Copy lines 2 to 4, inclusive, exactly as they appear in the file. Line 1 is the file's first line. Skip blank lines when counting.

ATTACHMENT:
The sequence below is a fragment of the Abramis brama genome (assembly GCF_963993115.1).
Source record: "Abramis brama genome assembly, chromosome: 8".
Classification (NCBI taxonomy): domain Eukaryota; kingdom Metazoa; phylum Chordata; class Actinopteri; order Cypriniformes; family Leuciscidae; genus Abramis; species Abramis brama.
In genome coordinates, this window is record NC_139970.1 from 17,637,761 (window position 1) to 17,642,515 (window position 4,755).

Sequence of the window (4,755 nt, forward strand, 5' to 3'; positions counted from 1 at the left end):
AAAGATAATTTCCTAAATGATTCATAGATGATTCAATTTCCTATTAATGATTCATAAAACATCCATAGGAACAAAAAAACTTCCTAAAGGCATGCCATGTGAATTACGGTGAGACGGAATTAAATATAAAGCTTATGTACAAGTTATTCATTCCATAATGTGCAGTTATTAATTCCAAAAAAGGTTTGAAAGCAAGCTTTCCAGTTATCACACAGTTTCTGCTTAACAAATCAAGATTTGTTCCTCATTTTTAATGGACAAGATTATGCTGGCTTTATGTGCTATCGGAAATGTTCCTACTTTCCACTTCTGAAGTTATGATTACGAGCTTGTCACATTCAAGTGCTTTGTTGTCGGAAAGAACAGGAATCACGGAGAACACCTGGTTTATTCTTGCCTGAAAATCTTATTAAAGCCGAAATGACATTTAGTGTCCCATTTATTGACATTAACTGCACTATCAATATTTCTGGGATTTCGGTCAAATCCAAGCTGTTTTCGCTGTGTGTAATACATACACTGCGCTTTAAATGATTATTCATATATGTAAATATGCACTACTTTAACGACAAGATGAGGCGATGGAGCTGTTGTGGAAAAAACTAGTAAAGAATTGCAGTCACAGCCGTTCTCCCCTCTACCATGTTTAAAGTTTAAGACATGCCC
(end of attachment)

Source record: "Abramis brama genome assembly, chromosome: 8".
Classification (NCBI taxonomy): domain Eukaryota; kingdom Metazoa; phylum Chordata; class Actinopteri; order Cypriniformes; family Leuciscidae; genus Abramis; species Abramis brama.
In genome coordinates, this window is record NC_139970.1 from 17,637,761 (window position 1) to 17,642,515 (window position 4,755).